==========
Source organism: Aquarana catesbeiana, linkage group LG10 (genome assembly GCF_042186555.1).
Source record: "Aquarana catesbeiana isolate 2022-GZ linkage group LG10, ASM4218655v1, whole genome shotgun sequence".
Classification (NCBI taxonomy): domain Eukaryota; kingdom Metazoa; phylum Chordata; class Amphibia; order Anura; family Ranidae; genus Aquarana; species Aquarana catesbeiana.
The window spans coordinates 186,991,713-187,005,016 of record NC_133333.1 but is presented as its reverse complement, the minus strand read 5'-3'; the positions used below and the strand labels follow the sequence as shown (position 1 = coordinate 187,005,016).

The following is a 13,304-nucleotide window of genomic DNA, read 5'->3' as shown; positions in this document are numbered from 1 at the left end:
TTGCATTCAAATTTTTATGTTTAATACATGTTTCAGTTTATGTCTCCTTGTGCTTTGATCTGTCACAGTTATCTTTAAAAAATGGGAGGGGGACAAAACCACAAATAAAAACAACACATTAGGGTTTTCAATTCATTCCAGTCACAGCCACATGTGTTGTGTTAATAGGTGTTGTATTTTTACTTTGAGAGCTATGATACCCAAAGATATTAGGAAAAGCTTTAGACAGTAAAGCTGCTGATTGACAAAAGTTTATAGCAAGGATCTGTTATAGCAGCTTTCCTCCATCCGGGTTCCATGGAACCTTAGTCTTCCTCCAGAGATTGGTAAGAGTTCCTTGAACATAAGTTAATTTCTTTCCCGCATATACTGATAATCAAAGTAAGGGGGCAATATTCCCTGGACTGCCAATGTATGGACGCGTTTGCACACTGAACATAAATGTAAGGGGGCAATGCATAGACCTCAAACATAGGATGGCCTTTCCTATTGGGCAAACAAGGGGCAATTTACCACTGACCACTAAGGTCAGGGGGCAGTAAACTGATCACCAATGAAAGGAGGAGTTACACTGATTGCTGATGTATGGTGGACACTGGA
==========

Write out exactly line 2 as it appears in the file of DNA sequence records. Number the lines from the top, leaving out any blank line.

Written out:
Source record: "Aquarana catesbeiana isolate 2022-GZ linkage group LG10, ASM4218655v1, whole genome shotgun sequence".